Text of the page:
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Special Category Status

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June 07, 2024

Why in news?

N Chandrababu Naidu has demanded the Special Category State status for Andhra Pradesh.

What is Special Category Status (SCS)?

  • About- It is a classification granted by the Centre to assist the development of States that face geographical or socio-economic disadvantages.
  • Aim- To assist certain states in their development and fast-tracking growth if they faced historical economic or geographical disadvantages.
  • Launch year- It was introduced in 1969 on the recommendation of the 5th Finance Commission (FC).
  • Gadgil formula- It was named after the then Deputy Chairman of the Planning Commission, Dr Gadgil Mukherjee which earmarked nearly 30% of the total central assistance for States to the SCS States.
  • Role of National Development Council- It grants special category status, it is composed of the prime minister, union ministers, chief ministers and members of the planning commission.
  • Scrap SCS- The system was scrapped on the recommendation of the 14th Finance Commission.
  • Purpose- It suggested that the resource gap of the states should be filled by increasing the devolution of tax to 42% from the existing 32%.

About

Special Category Status

Special Status

Provision

It is granted by the National Development Council, which is an administrative body of the government

The Constitution (Article 371 to 371-J) provides special status through an Act that has to be passed by 2/3rd majority in both the houses of Parliament

Powers

Deals only with economic, administrative and financial aspects.

Empowers them with legislative and political rights.

Applicable States

11 States - Assam, Sikkim, Manipur, Nagaland, Himachal Pradesh, Mizoram Meghalaya, Tripura, Arunachal Pradesh, Uttarakhand and Telangana.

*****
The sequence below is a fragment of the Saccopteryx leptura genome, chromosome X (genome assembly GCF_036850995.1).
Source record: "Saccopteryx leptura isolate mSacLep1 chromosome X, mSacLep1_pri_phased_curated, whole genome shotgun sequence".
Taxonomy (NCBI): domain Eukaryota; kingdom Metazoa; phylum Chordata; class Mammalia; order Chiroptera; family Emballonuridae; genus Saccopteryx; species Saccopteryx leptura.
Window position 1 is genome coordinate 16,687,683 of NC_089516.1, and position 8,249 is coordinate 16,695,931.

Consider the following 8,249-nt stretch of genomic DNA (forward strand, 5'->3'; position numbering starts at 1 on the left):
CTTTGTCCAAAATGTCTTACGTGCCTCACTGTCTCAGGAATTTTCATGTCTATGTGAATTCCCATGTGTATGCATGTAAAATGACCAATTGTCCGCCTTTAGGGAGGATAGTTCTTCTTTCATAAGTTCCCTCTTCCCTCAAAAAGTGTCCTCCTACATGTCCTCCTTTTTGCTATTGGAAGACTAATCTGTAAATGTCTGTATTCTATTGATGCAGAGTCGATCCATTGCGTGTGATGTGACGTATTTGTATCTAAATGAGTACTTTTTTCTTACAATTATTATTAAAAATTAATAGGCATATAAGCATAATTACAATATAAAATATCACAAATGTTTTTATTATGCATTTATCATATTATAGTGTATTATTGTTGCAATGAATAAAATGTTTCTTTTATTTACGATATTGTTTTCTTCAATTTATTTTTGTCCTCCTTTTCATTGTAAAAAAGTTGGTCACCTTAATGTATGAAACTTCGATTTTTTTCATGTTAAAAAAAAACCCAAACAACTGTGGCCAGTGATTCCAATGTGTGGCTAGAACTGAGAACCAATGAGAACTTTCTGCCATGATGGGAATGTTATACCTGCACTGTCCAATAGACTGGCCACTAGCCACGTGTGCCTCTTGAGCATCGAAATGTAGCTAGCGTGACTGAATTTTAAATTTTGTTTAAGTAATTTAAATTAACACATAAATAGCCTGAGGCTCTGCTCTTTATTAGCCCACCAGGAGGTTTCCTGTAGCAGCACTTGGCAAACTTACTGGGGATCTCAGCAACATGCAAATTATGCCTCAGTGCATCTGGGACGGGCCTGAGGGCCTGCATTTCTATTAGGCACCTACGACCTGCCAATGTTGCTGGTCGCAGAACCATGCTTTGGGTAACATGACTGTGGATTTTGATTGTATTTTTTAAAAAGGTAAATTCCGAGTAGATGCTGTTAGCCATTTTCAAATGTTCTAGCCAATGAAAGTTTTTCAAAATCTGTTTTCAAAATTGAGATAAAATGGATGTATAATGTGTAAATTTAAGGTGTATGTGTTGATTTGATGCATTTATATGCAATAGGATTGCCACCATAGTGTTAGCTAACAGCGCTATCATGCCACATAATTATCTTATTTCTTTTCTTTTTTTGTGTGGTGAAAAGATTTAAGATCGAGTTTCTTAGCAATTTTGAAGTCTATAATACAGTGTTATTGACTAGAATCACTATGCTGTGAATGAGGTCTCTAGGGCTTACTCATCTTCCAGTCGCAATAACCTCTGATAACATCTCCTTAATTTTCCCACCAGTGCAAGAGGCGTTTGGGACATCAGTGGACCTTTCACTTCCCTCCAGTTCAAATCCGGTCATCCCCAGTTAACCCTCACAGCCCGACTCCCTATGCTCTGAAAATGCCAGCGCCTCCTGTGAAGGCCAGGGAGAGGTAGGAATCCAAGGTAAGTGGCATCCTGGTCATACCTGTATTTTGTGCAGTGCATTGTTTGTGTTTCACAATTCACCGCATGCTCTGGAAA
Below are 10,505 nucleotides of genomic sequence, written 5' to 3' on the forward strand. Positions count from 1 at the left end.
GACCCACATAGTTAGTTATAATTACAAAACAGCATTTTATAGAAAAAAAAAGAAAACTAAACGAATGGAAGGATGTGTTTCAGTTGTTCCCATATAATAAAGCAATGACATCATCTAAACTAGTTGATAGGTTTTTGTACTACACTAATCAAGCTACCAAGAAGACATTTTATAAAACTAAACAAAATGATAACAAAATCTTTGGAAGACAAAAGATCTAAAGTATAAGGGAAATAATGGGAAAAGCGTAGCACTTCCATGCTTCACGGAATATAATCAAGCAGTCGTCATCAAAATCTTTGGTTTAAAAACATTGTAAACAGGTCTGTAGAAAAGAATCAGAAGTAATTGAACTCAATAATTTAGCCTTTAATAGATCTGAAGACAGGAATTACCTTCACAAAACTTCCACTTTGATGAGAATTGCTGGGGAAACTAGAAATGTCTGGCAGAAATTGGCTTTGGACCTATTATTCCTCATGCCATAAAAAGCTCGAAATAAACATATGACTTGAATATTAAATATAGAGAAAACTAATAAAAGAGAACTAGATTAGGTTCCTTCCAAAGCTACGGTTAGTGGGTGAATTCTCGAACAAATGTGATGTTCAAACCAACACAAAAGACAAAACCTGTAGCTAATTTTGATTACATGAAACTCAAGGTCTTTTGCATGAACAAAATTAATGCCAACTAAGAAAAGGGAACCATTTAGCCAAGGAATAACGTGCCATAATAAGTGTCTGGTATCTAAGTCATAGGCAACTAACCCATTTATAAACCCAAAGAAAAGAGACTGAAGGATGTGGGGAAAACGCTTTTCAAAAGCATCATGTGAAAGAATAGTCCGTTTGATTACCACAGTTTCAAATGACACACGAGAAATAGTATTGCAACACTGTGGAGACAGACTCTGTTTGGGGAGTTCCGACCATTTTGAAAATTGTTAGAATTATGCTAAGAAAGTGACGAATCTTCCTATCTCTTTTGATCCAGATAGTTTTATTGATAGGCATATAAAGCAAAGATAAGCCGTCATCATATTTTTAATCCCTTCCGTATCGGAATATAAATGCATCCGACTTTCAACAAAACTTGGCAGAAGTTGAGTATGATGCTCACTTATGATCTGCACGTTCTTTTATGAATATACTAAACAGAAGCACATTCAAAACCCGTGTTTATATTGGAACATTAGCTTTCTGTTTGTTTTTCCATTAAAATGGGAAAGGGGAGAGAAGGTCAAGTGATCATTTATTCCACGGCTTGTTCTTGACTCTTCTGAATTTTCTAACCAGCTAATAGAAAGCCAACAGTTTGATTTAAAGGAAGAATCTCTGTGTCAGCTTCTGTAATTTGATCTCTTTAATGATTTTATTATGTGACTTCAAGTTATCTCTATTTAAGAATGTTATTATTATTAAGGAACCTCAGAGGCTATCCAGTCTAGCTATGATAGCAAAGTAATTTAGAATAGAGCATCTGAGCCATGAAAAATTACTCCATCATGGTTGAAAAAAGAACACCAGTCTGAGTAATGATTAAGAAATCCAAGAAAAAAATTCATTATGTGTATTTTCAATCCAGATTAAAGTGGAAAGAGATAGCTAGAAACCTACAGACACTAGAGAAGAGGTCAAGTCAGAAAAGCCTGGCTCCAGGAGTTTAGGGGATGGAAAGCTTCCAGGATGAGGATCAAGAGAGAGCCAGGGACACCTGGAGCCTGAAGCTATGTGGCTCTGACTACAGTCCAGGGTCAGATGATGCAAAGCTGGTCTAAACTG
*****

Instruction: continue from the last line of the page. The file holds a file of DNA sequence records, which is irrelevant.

12 States- Maharashtra, Gujarat, Nagaland, Goa, Assam, Manipur, Andhra Pradesh, Arunachal Pradesh, Telangana, Sikkim, Mizoram and Karnataka.

Why Andhra Pradesh wants Special Category Status?

  • Bifurcation- When Andhra Pradesh was bifurcated to create Telangana in 2014 through the Andhra Pradesh Reorganisation Act, the Centre promised Special Category Status (SCS) to Andhra Pradesh to compensate for the loss of revenue and Hyderabad, the development hub.
  • Loss of revenue- When Andhra Pradesh was divided to create Telangana, Hyderabad, a major economic hub, went to Telangana. This resulted in a significant loss of revenue for AP
  • Need of SCS- It aimed at more funds to be made available from the Centre to overcome the “distressing” financial situation of the state.
  • Unjust bifurcation- AP argues that the undivided state was bifurcated in an unjust and inequitable manner.
  • Telangana- The successor state inherited nearly 59% of the population, debt, and liabilities of the original state, but only 47% of its revenues.

Hyderabad accounted for a significant portion of software exports, benefiting Telangana disproportionately.

  • Status of Andhra Pradesh- AP is essentially an agrarian state, with low economic buoyancy, leading to huge revenue disabilities.

The per capita revenue in Telangana was significantly higher than in AP.

What is the significance of SCS?

  • Centre-State funding- Centrally sponsored schemes is divided in the ratio of 90:10, far more favourable than the 60:40 or 80:20 splits for the general category States.
  • Special treatment- Preferential treatment in getting Central funds as 30% of the Centre's gross budget also goes to special category.
  • Incentives- These States can avail the benefit of debt-swapping and debt relief schemes.
  • Tax exemption- States with special category status are exempted from customs duty, corporate tax, income tax and other taxes to attract investment.
  • Concession is provided to excise duty for attracting industries to the State.
  • Carry forward- If they have unspent money in a financial year, it does not lapse and gets carry forward for the next financial year.
  • Increased devolution- Assistance to SCS states has been subsumed in an increased devolution of the divisible pool funds for all States (increased to 41% in the 15th FC from 32%).
  • High grants-in-aid- SCS would mean higher grants-in-aid to the state government from the Centre.
  • Promote investment- SCS would encourage investments in specialty hospitals, five-star hotels, manufacturing industries, high-value service industries such as IT, and premier institutions of higher education and research.

Other States demanding SCS

  • Odisha- It has been demanding the Special Category Status citing instances of being the most vulnerable state to natural calamities like cyclones.
  • Bihar- The demand comes in the backdrop of the findings from the “Bihar Caste-based Survey, 2022”, which revealed that nearly one-third of Bihar’s population continues to live in poverty.

 

Reference

         The Indian Express | Special Category Status for AP

 

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